Re: RT patch acceptance
From: Steven Rostedt
Date: Wed May 25 2005 - 12:59:02 EST
On Wed, 2005-05-25 at 19:17 +0200, Andi Kleen wrote:
> I bet if you did a double blind test (users not knowing if they
> run with RT patch or not or think they are running with patch when they
> are not) they would report the same.
The double blind is a bad idea. It puts perceptions in the head where
they may say they see no improvement when there is.
A better test would be to have two identical computers running side to
side (say computer A and B). Let a number of people play around with
both for a while, with web browsing, movie viewing, mp3 listening, etc.
And then have a survey of which machine performed better and general
comments. Don't let them even know about the RT patch, although one
would have it and the other would not. That would probably be the best
indication of whether or not the patch is noticeable. If everyone
(>85%) says that computer A is much smoother in running video or sound,
and computer A had the RT patch, then the answer would be yes. But if A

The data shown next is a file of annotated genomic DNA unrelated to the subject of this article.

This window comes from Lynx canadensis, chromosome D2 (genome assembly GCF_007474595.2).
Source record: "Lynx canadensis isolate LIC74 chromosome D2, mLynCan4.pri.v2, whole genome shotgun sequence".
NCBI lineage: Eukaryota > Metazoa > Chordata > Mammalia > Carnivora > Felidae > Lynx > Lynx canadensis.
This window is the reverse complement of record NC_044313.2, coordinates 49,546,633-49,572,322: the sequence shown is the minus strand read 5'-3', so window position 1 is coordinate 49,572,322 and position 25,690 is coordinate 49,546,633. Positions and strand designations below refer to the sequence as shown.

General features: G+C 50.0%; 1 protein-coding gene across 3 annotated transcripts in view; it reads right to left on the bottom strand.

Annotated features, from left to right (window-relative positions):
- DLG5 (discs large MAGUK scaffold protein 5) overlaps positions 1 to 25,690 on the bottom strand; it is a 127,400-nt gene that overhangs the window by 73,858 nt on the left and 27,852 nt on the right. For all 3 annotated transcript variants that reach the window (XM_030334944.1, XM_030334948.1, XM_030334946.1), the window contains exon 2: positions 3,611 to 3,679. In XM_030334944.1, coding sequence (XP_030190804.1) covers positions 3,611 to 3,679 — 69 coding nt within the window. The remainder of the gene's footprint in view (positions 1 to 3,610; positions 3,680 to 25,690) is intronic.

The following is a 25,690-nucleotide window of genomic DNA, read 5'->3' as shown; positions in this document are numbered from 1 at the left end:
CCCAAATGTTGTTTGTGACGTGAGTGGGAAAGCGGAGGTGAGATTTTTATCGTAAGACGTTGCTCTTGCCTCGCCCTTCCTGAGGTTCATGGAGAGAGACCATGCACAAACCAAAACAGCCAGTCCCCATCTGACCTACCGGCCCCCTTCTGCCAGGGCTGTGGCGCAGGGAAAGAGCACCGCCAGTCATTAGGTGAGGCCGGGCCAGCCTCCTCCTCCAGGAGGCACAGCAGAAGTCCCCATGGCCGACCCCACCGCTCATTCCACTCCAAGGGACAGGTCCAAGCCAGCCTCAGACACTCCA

didn't, or there was no notice of a difference (~50% say A and ~50% say
B), then you can say there is no notice of difference with the patch.
> Basically when people go through all that effort of applying
> a patch then they really want to see an improvement. If it is there
> or not.
So make it mainline, and then they won't need to go through any effort
in applying the patch :-)
> You surely have seen that with other patches when users
> suddenly reported something worked better/smoother with a new
> release etc and there was absolutely no explanation for it in the changed
Yes, but these changes are part of the code.
> I have no reason to believe this is any different with all
> this RT testing.
Maybe not for the average user noticing the differences, but Lee's
latency tests seem to show something.
> -Andi (who also would prefer to not have interrupt threads, locks like
> a maze and related horribilities in the mainline kernel)
Why is it so horrible to have interrupts as threads? It's just a config
option and it really doesn't complicate the kernel that much. As for
the maze in the locks, the spin_locks are already pretty confusing with
out the changes, and the confusion with them is just to keep the
interface the same. I actually like the way Ingo did the locks. I use
to work for TimeSys and if you wanted to use a raw_spinlock in their
kernel you needed to always explicitly call raw_spin_lock and
raw_spin_unlock. The macros with Ingo's makes it easy to switch between
the raw and mutex spin lock.
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